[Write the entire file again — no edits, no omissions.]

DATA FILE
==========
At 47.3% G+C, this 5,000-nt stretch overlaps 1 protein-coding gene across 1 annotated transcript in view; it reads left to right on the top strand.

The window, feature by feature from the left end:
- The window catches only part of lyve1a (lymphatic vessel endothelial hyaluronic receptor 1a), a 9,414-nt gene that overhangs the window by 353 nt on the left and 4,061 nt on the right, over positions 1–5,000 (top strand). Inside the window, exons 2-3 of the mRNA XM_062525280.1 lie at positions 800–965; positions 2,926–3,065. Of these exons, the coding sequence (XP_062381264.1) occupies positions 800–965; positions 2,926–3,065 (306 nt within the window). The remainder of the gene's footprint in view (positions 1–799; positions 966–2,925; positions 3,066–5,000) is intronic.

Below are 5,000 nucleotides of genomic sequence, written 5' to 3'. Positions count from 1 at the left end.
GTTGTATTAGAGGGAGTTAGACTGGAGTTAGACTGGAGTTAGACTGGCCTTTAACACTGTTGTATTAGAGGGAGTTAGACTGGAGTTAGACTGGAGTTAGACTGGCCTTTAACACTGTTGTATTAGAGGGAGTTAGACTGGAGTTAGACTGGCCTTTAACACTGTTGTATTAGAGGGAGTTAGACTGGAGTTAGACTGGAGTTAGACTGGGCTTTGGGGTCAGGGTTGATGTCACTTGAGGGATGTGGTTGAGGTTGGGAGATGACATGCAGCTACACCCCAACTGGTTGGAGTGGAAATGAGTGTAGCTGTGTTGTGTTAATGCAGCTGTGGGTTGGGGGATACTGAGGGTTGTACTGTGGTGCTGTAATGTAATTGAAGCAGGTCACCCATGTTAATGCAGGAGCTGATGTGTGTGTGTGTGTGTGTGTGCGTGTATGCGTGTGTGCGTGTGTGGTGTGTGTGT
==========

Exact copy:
At 47.3% G+C, this 5,000-nt stretch overlaps 1 protein-coding gene across 1 annotated transcript in view; it reads left to right on the top strand.

The window, feature by feature from the left end:
- The window catches only part of lyve1a (lymphatic vessel endothelial hyaluronic receptor 1a), a 9,414-nt gene that overhangs the window by 353 nt on the left and 4,061 nt on the right, over positions 1–5,000 (top strand). Inside the window, exons 2-3 of the mRNA XM_062525280.1 lie at positions 800–965; positions 2,926–3,065. Of these exons, the coding sequence (XP_062381264.1) occupies positions 800–965; positions 2,926–3,065 (306 nt within the window). The remainder of the gene's footprint in view (positions 1–799; positions 966–2,925; positions 3,066–5,000) is intronic.

Below are 5,000 nucleotides of genomic sequence, written 5' to 3'. Positions count from 1 at the left end.
GTTGTATTAGAGGGAGTTAGACTGGAGTTAGACTGGAGTTAGACTGGCCTTTAACACTGTTGTATTAGAGGGAGTTAGACTGGAGTTAGACTGGAGTTAGACTGGCCTTTAACACTGTTGTATTAGAGGGAGTTAGACTGGAGTTAGACTGGCCTTTAACACTGTTGTATTAGAGGGAGTTAGACTGGAGTTAGACTGGAGTTAGACTGGGCTTTGGGGTCAGGGTTGATGTCACTTGAGGGATGTGGTTGAGGTTGGGAGATGACATGCAGCTACACCCCAACTGGTTGGAGTGGAAATGAGTGTAGCTGTGTTGTGTTAATGCAGCTGTGGGTTGGGGGATACTGAGGGTTGTACTGTGGTGCTGTAATGTAATTGAAGCAGGTCACCCATGTTAATGCAGGAGCTGATGTGTGTGTGTGTGTGTGTGTGCGTGTATGCGTGTGTGCGTGTGTGGTGTGTGTGT